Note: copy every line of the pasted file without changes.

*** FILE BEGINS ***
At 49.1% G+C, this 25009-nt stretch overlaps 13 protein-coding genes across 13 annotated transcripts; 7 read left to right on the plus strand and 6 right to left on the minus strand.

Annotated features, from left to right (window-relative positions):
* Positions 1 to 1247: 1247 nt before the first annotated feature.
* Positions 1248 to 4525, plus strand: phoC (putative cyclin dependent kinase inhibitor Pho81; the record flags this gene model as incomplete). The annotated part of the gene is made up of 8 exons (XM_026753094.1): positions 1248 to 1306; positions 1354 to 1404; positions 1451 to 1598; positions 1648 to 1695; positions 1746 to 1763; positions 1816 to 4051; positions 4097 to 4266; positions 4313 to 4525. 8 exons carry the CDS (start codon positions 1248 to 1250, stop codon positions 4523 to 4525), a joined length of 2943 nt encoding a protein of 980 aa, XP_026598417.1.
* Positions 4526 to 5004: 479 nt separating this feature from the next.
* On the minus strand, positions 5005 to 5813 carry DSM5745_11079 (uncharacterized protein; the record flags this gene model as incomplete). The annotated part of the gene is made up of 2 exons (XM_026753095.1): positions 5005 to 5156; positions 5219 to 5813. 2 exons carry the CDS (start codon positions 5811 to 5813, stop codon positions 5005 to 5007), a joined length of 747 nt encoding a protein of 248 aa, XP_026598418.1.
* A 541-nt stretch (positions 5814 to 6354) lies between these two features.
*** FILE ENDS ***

At 49.1% G+C, this 25009-nt stretch overlaps 13 protein-coding genes across 13 annotated transcripts; 7 read left to right on the plus strand and 6 right to left on the minus strand.

Annotated features, from left to right (window-relative positions):
* Positions 1 to 1247: 1247 nt before the first annotated feature.
* Positions 1248 to 4525, plus strand: phoC (putative cyclin dependent kinase inhibitor Pho81; the record flags this gene model as incomplete). The annotated part of the gene is made up of 8 exons (XM_026753094.1): positions 1248 to 1306; positions 1354 to 1404; positions 1451 to 1598; positions 1648 to 1695; positions 1746 to 1763; positions 1816 to 4051; positions 4097 to 4266; positions 4313 to 4525. 8 exons carry the CDS (start codon positions 1248 to 1250, stop codon positions 4523 to 4525), a joined length of 2943 nt encoding a protein of 980 aa, XP_026598417.1.
* Positions 4526 to 5004: 479 nt separating this feature from the next.
* On the minus strand, positions 5005 to 5813 carry DSM5745_11079 (uncharacterized protein; the record flags this gene model as incomplete). The annotated part of the gene is made up of 2 exons (XM_026753095.1): positions 5005 to 5156; positions 5219 to 5813. 2 exons carry the CDS (start codon positions 5811 to 5813, stop codon positions 5005 to 5007), a joined length of 747 nt encoding a protein of 248 aa, XP_026598418.1.
* A 541-nt stretch (positions 5814 to 6354) lies between these two features.